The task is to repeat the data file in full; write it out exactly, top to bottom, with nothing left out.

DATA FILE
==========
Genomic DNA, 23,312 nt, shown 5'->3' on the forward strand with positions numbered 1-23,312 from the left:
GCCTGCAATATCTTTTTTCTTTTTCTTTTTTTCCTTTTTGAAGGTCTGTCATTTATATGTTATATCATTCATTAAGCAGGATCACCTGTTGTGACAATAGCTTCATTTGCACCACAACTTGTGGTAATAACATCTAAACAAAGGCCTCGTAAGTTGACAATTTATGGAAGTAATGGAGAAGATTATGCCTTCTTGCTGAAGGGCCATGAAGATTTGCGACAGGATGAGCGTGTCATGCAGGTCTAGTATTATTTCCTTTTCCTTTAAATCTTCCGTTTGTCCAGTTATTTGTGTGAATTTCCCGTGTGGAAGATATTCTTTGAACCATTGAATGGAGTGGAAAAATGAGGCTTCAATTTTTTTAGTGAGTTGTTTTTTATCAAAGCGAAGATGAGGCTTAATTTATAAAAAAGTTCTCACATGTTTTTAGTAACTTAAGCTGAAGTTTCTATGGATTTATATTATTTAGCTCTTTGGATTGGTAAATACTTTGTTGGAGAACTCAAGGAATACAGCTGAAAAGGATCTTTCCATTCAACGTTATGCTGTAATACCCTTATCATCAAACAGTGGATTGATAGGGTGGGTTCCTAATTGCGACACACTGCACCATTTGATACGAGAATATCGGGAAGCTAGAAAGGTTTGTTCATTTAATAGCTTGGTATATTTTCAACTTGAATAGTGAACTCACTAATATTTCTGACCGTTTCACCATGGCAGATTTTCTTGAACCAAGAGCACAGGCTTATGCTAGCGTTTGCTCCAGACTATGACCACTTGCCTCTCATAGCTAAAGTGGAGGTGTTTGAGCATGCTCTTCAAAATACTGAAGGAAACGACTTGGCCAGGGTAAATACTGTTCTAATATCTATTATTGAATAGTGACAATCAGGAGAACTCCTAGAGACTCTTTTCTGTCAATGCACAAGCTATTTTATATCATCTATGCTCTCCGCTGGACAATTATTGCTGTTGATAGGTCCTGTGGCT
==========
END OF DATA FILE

Genomic DNA, 23,312 nt, shown 5'->3' on the forward strand with positions numbered 1-23,312 from the left:
GCCTGCAATATCTTTTTTCTTTTTCTTTTTTTCCTTTTTGAAGGTCTGTCATTTATATGTTATATCATTCATTAAGCAGGATCACCTGTTGTGACAATAGCTTCATTTGCACCACAACTTGTGGTAATAACATCTAAACAAAGGCCTCGTAAGTTGACAATTTATGGAAGTAATGGAGAAGATTATGCCTTCTTGCTGAAGGGCCATGAAGATTTGCGACAGGATGAGCGTGTCATGCAGGTCTAGTATTATTTCCTTTTCCTTTAAATCTTCCGTTTGTCCAGTTATTTGTGTGAATTTCCCGTGTGGAAGATATTCTTTGAACCATTGAATGGAGTGGAAAAATGAGGCTTCAATTTTTTTAGTGAGTTGTTTTTTATCAAAGCGAAGATGAGGCTTAATTTATAAAAAAGTTCTCACATGTTTTTAGTAACTTAAGCTGAAGTTTCTATGGATTTATATTATTTAGCTCTTTGGATTGGTAAATACTTTGTTGGAGAACTCAAGGAATACAGCTGAAAAGGATCTTTCCATTCAACGTTATGCTGTAATACCCTTATCATCAAACAGTGGATTGATAGGGTGGGTTCCTAATTGCGACACACTGCACCATTTGATACGAGAATATCGGGAAGCTAGAAAGGTTTGTTCATTTAATAGCTTGGTATATTTTCAACTTGAATAGTGAACTCACTAATATTTCTGACCGTTTCACCATGGCAGATTTTCTTGAACCAAGAGCACAGGCTTATGCTAGCGTTTGCTCCAGACTATGACCACTTGCCTCTCATAGCTAAAGTGGAGGTGTTTGAGCATGCTCTTCAAAATACTGAAGGAAACGACTTGGCCAGGGTAAATACTGTTCTAATATCTATTATTGAATAGTGACAATCAGGAGAACTCCTAGAGACTCTTTTCTGTCAATGCACAAGCTATTTTATATCATCTATGCTCTCCGCTGGACAATTATTGCTGTTGATAGGTCCTGTGGCT